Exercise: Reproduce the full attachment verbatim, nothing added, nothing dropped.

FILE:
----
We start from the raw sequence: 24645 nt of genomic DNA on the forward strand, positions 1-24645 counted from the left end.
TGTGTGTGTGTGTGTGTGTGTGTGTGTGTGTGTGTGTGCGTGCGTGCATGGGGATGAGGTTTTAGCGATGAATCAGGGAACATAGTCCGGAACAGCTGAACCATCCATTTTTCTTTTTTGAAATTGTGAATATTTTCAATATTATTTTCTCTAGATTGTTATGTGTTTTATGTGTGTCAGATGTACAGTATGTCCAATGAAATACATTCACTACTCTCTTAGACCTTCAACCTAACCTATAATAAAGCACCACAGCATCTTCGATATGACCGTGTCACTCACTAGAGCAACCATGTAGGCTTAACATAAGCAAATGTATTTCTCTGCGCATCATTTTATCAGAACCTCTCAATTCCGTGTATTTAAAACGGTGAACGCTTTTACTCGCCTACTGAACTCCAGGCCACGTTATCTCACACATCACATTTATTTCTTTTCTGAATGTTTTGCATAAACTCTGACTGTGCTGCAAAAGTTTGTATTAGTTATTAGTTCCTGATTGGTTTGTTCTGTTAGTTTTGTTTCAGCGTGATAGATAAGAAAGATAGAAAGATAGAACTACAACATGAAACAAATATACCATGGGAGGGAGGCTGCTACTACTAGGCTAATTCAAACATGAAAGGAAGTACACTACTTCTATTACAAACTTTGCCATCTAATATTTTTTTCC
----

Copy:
We start from the raw sequence: 24645 nt of genomic DNA on the forward strand, positions 1-24645 counted from the left end.
TGTGTGTGTGTGTGTGTGTGTGTGTGTGTGTGTGTGTGCGTGCGTGCATGGGGATGAGGTTTTAGCGATGAATCAGGGAACATAGTCCGGAACAGCTGAACCATCCATTTTTCTTTTTTGAAATTGTGAATATTTTCAATATTATTTTCTCTAGATTGTTATGTGTTTTATGTGTGTCAGATGTACAGTATGTCCAATGAAATACATTCACTACTCTCTTAGACCTTCAACCTAACCTATAATAAAGCACCACAGCATCTTCGATATGACCGTGTCACTCACTAGAGCAACCATGTAGGCTTAACATAAGCAAATGTATTTCTCTGCGCATCATTTTATCAGAACCTCTCAATTCCGTGTATTTAAAACGGTGAACGCTTTTACTCGCCTACTGAACTCCAGGCCACGTTATCTCACACATCACATTTATTTCTTTTCTGAATGTTTTGCATAAACTCTGACTGTGCTGCAAAAGTTTGTATTAGTTATTAGTTCCTGATTGGTTTGTTCTGTTAGTTTTGTTTCAGCGTGATAGATAAGAAAGATAGAAAGATAGAACTACAACATGAAACAAATATACCATGGGAGGGAGGCTGCTACTACTAGGCTAATTCAAACATGAAAGGAAGTACACTACTTCTATTACAAACTTTGCCATCTAATATTTTTTTCC